The principles that rule this blog

Principles that will govern my thoughts as I express them here (from my opening statement):


  • Freedom of the individual should be as total as possible, limited only by the fact that nobody should be free to cause physical injury to another, or to deprive another person of his freedoms.
  • Government is necessary primarily to provide those services that private enterprise won't, or won't at a price that people can afford.
  • No person has a right to have his own beliefs on religious, moral, political, or other controversial issues imposed on others who do not share those beliefs.

I believe that Abraham Lincoln expressed it very well:

“The legitimate object of government is to do for a community of people whatever they need to have done, but cannot do, at all, or cannot
so well do, for themselves — in their separate, individual capacities.”


Comments will be invited, and I will attempt to reply to any comments that are offered in a serious and non-abusive manner. However, I will not tolerate abusive or profane language (my reasoning is that this is my blog, and so I can control it; I wouldn't interfere with your using such language on your own!)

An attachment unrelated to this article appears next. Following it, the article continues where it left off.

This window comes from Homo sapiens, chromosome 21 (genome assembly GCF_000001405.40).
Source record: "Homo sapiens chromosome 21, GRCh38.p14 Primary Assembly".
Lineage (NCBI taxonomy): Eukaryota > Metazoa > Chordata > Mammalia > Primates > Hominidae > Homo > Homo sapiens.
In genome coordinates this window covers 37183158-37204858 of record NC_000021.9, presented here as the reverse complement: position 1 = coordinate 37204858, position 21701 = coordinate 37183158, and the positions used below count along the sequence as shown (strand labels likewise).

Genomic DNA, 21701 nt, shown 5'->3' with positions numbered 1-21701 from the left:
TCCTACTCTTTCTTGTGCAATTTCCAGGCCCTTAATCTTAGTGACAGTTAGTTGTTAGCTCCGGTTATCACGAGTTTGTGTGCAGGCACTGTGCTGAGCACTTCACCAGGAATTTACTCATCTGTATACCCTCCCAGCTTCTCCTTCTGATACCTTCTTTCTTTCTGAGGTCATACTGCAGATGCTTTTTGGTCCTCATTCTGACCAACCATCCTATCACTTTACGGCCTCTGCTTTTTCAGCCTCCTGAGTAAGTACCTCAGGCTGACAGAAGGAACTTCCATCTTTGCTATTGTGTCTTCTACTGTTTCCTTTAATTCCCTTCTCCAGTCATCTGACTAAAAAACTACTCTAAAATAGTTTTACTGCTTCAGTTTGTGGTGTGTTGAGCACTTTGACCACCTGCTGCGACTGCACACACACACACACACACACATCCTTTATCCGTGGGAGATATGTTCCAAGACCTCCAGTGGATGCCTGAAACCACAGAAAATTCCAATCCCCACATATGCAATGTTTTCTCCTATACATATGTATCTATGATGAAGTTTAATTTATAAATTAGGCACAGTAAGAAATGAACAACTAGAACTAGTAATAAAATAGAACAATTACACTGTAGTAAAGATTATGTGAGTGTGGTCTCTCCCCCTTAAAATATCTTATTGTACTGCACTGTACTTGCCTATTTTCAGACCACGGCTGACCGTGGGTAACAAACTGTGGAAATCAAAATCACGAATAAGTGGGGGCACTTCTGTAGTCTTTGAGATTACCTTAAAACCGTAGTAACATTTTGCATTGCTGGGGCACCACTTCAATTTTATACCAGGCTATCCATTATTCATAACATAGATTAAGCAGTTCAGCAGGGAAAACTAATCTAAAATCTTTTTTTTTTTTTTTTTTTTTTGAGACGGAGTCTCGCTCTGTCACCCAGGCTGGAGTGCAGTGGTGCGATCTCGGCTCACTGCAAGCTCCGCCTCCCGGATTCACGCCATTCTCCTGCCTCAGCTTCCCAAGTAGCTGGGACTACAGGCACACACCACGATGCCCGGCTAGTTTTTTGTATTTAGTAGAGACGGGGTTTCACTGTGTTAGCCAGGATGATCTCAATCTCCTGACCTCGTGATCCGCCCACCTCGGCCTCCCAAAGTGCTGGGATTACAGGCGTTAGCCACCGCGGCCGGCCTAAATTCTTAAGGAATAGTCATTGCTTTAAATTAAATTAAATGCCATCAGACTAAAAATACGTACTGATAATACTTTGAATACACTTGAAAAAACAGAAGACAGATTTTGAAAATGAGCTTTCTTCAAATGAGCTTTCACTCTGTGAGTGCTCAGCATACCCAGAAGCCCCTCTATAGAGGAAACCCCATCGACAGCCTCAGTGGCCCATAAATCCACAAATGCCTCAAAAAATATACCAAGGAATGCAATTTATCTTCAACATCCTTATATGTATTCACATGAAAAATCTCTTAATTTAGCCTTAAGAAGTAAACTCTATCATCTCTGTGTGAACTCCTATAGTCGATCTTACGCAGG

If anyone finds an opinion that I express to be contrary to my principles, they are welcome to point this out. I hope that I can make a rational case for my comments. Because, in fact, one label I'll happily accept is rationalist.

Monday, May 18, 2015

The Philadelphia derailment

The Amtrak engineer on the train that derailed in Philadelphia says he was not using drugs (and offered a blood sample to prove it) and was not using his smartphone. (I had suspected the first, my wife the second.) He does not remember what happened in most of the time around the derailment. Evidence shows that the train was speeding up when it should have slowed down just before reaching the curve where the train derailed.

The train had been inspected by Amtrak not long before, and found to be in good shape. Some action by the engineer, therefore, must have caused the train to accelerate to over 100 mph when it should be traveling 80 and slowing down to 50 as it approached the curve. It certainly wasn't on autopilot!

Right now, my inclination is to blame the engineer. But because he can't remember anything, we will probably never know the true story. However, if I were a juror in a trial, I would certainly find the engineer guilty of negligent manslaughter.

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